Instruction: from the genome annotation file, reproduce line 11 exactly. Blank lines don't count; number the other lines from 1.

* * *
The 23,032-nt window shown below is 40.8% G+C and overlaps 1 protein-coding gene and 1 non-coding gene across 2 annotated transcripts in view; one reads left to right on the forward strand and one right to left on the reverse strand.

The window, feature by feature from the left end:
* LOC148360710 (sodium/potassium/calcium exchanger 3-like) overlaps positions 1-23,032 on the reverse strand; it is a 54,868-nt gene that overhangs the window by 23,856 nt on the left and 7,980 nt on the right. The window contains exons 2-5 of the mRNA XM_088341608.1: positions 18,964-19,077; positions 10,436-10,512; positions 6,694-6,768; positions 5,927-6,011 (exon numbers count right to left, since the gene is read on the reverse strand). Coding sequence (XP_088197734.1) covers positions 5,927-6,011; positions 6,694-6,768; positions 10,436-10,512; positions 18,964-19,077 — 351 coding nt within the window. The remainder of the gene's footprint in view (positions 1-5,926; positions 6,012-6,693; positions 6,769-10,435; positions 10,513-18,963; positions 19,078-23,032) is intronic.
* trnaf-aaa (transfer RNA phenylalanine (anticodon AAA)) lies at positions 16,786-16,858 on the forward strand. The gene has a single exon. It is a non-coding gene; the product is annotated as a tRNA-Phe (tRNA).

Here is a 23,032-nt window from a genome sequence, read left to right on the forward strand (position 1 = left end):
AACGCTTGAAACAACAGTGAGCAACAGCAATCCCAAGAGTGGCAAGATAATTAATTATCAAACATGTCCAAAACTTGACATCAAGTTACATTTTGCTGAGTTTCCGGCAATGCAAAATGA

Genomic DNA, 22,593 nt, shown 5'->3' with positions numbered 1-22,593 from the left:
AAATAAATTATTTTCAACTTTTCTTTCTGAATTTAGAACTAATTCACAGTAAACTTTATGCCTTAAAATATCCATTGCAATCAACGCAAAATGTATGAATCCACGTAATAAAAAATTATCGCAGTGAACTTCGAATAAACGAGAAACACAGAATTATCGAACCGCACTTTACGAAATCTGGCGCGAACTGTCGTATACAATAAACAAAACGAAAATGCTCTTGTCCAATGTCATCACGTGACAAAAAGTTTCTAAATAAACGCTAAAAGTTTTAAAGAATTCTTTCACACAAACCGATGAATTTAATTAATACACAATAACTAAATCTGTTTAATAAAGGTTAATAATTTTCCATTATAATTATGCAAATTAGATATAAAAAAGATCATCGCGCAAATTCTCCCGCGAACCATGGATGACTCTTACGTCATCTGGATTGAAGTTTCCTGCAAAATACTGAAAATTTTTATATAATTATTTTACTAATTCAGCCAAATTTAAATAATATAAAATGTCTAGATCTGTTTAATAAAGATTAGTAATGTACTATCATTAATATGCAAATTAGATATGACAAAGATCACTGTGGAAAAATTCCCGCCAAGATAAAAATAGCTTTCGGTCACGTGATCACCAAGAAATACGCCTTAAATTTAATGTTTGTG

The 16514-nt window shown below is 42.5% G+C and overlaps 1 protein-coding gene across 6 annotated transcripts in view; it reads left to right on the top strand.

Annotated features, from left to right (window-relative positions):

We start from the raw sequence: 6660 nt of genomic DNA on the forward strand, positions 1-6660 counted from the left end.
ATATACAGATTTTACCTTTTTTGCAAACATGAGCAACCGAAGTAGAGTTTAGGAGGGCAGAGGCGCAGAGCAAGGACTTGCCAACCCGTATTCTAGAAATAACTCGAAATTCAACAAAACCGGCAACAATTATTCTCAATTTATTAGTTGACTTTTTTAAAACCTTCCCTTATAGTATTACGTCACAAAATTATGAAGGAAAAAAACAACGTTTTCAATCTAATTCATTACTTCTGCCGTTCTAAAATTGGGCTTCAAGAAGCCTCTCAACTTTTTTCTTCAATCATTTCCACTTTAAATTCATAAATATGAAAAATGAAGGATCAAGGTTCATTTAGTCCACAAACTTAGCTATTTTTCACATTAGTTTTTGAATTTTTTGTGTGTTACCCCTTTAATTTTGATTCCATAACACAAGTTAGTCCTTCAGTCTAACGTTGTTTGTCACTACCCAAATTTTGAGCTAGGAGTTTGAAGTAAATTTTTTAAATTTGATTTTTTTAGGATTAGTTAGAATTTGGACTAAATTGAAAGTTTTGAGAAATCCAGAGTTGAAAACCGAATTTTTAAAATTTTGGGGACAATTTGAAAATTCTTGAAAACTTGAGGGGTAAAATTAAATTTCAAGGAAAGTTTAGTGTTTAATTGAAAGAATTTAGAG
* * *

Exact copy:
We start from the raw sequence: 6660 nt of genomic DNA on the forward strand, positions 1-6660 counted from the left end.